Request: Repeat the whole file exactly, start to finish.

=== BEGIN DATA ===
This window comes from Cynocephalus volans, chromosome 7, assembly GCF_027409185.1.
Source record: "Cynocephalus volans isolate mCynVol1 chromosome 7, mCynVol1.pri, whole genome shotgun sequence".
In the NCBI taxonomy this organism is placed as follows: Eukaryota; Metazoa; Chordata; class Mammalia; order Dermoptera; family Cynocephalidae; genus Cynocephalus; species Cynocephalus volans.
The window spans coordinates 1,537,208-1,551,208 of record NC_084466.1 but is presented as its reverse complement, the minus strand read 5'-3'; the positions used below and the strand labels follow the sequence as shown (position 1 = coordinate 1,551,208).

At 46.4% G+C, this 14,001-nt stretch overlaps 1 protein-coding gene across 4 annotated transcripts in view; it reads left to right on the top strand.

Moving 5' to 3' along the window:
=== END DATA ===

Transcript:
This window comes from Cynocephalus volans, chromosome 7, assembly GCF_027409185.1.
Source record: "Cynocephalus volans isolate mCynVol1 chromosome 7, mCynVol1.pri, whole genome shotgun sequence".
In the NCBI taxonomy this organism is placed as follows: Eukaryota; Metazoa; Chordata; class Mammalia; order Dermoptera; family Cynocephalidae; genus Cynocephalus; species Cynocephalus volans.
The window spans coordinates 1,537,208-1,551,208 of record NC_084466.1 but is presented as its reverse complement, the minus strand read 5'-3'; the positions used below and the strand labels follow the sequence as shown (position 1 = coordinate 1,551,208).

At 46.4% G+C, this 14,001-nt stretch overlaps 1 protein-coding gene across 4 annotated transcripts in view; it reads left to right on the top strand.

Moving 5' to 3' along the window: